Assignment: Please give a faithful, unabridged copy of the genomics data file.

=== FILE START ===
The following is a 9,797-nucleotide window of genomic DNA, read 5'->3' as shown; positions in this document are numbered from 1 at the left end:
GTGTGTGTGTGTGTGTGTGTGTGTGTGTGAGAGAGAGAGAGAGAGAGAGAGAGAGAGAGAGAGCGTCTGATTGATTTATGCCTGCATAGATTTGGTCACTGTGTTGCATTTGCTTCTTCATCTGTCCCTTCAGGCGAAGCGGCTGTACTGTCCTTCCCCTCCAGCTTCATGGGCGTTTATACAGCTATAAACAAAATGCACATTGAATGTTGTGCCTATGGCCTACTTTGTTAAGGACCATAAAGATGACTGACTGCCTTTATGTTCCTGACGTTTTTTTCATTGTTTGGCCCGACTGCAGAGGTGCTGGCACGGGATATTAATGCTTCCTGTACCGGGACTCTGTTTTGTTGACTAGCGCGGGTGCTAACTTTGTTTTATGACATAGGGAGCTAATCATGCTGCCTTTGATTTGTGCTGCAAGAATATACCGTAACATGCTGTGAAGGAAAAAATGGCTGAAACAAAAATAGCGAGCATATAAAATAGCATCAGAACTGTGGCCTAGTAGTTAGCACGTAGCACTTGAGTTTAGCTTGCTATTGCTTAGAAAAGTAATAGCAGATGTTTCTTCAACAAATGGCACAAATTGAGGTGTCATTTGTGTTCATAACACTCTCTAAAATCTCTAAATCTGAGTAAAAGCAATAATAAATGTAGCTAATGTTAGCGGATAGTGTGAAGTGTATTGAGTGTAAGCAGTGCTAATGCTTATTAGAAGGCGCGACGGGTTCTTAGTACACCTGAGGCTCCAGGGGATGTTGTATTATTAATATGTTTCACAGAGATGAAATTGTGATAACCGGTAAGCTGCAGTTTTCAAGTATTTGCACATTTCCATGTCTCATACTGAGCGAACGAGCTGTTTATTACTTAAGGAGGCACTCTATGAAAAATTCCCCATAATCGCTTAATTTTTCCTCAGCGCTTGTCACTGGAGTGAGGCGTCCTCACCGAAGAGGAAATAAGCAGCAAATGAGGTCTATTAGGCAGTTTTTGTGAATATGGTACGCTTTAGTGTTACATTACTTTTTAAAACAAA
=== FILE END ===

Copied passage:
The following is a 9,797-nucleotide window of genomic DNA, read 5'->3' as shown; positions in this document are numbered from 1 at the left end:
GTGTGTGTGTGTGTGTGTGTGTGTGTGTGAGAGAGAGAGAGAGAGAGAGAGAGAGAGAGAGAGCGTCTGATTGATTTATGCCTGCATAGATTTGGTCACTGTGTTGCATTTGCTTCTTCATCTGTCCCTTCAGGCGAAGCGGCTGTACTGTCCTTCCCCTCCAGCTTCATGGGCGTTTATACAGCTATAAACAAAATGCACATTGAATGTTGTGCCTATGGCCTACTTTGTTAAGGACCATAAAGATGACTGACTGCCTTTATGTTCCTGACGTTTTTTTCATTGTTTGGCCCGACTGCAGAGGTGCTGGCACGGGATATTAATGCTTCCTGTACCGGGACTCTGTTTTGTTGACTAGCGCGGGTGCTAACTTTGTTTTATGACATAGGGAGCTAATCATGCTGCCTTTGATTTGTGCTGCAAGAATATACCGTAACATGCTGTGAAGGAAAAAATGGCTGAAACAAAAATAGCGAGCATATAAAATAGCATCAGAACTGTGGCCTAGTAGTTAGCACGTAGCACTTGAGTTTAGCTTGCTATTGCTTAGAAAAGTAATAGCAGATGTTTCTTCAACAAATGGCACAAATTGAGGTGTCATTTGTGTTCATAACACTCTCTAAAATCTCTAAATCTGAGTAAAAGCAATAATAAATGTAGCTAATGTTAGCGGATAGTGTGAAGTGTATTGAGTGTAAGCAGTGCTAATGCTTATTAGAAGGCGCGACGGGTTCTTAGTACACCTGAGGCTCCAGGGGATGTTGTATTATTAATATGTTTCACAGAGATGAAATTGTGATAACCGGTAAGCTGCAGTTTTCAAGTATTTGCACATTTCCATGTCTCATACTGAGCGAACGAGCTGTTTATTACTTAAGGAGGCACTCTATGAAAAATTCCCCATAATCGCTTAATTTTTCCTCAGCGCTTGTCACTGGAGTGAGGCGTCCTCACCGAAGAGGAAATAAGCAGCAAATGAGGTCTATTAGGCAGTTTTTGTGAATATGGTACGCTTTAGTGTTACATTACTTTTTAAAACAAA